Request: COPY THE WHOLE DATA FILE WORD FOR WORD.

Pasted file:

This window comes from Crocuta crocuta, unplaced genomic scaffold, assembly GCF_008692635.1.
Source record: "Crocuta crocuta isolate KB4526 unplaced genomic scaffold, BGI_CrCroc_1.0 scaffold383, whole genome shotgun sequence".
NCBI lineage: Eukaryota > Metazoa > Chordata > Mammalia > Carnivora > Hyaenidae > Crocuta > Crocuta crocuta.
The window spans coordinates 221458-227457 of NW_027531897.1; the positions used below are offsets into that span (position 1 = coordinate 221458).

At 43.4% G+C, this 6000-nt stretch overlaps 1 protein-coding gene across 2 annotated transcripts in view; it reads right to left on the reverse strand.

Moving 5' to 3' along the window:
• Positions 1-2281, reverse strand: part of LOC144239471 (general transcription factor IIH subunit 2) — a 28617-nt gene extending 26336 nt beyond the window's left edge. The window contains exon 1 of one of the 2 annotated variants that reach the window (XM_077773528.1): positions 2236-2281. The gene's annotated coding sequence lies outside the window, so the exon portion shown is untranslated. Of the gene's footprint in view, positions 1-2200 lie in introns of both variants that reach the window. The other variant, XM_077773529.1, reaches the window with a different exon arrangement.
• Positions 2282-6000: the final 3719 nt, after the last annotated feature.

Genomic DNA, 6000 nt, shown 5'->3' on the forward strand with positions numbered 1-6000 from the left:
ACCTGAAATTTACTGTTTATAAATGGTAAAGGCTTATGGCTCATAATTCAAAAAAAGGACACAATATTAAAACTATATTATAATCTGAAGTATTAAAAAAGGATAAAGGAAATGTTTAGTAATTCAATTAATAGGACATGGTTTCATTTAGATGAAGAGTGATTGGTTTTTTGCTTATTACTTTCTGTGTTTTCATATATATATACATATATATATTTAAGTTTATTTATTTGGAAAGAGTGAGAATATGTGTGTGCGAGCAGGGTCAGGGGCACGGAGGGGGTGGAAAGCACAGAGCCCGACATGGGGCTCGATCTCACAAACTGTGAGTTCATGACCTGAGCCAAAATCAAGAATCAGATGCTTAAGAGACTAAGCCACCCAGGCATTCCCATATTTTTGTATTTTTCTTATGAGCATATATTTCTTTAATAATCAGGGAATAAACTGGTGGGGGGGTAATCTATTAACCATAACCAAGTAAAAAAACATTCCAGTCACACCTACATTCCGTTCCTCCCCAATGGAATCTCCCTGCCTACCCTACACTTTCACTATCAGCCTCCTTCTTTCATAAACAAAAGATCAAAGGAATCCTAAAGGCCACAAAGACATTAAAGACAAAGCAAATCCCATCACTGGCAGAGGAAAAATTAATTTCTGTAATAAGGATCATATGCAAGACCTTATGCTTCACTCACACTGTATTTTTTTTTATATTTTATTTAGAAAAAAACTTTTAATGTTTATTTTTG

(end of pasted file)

This window comes from Crocuta crocuta, unplaced genomic scaffold, assembly GCF_008692635.1.
Source record: "Crocuta crocuta isolate KB4526 unplaced genomic scaffold, BGI_CrCroc_1.0 scaffold383, whole genome shotgun sequence".
NCBI lineage: Eukaryota > Metazoa > Chordata > Mammalia > Carnivora > Hyaenidae > Crocuta > Crocuta crocuta.
The window spans coordinates 221458-227457 of NW_027531897.1; the positions used below are offsets into that span (position 1 = coordinate 221458).

At 43.4% G+C, this 6000-nt stretch overlaps 1 protein-coding gene across 2 annotated transcripts in view; it reads right to left on the reverse strand.

Moving 5' to 3' along the window:
• Positions 1-2281, reverse strand: part of LOC144239471 (general transcription factor IIH subunit 2) — a 28617-nt gene extending 26336 nt beyond the window's left edge. The window contains exon 1 of one of the 2 annotated variants that reach the window (XM_077773528.1): positions 2236-2281. The gene's annotated coding sequence lies outside the window, so the exon portion shown is untranslated. Of the gene's footprint in view, positions 1-2200 lie in introns of both variants that reach the window. The other variant, XM_077773529.1, reaches the window with a different exon arrangement.
• Positions 2282-6000: the final 3719 nt, after the last annotated feature.

Genomic DNA, 6000 nt, shown 5'->3' on the forward strand with positions numbered 1-6000 from the left:
ACCTGAAATTTACTGTTTATAAATGGTAAAGGCTTATGGCTCATAATTCAAAAAAAGGACACAATATTAAAACTATATTATAATCTGAAGTATTAAAAAAGGATAAAGGAAATGTTTAGTAATTCAATTAATAGGACATGGTTTCATTTAGATGAAGAGTGATTGGTTTTTTGCTTATTACTTTCTGTGTTTTCATATATATATACATATATATATTTAAGTTTATTTATTTGGAAAGAGTGAGAATATGTGTGTGCGAGCAGGGTCAGGGGCACGGAGGGGGTGGAAAGCACAGAGCCCGACATGGGGCTCGATCTCACAAACTGTGAGTTCATGACCTGAGCCAAAATCAAGAATCAGATGCTTAAGAGACTAAGCCACCCAGGCATTCCCATATTTTTGTATTTTTCTTATGAGCATATATTTCTTTAATAATCAGGGAATAAACTGGTGGGGGGGTAATCTATTAACCATAACCAAGTAAAAAAACATTCCAGTCACACCTACATTCCGTTCCTCCCCAATGGAATCTCCCTGCCTACCCTACACTTTCACTATCAGCCTCCTTCTTTCATAAACAAAAGATCAAAGGAATCCTAAAGGCCACAAAGACATTAAAGACAAAGCAAATCCCATCACTGGCAGAGGAAAAATTAATTTCTGTAATAAGGATCATATGCAAGACCTTATGCTTCACTCACACTGTATTTTTTTTTATATTTTATTTAGAAAAAAACTTTTAATGTTTATTTTTG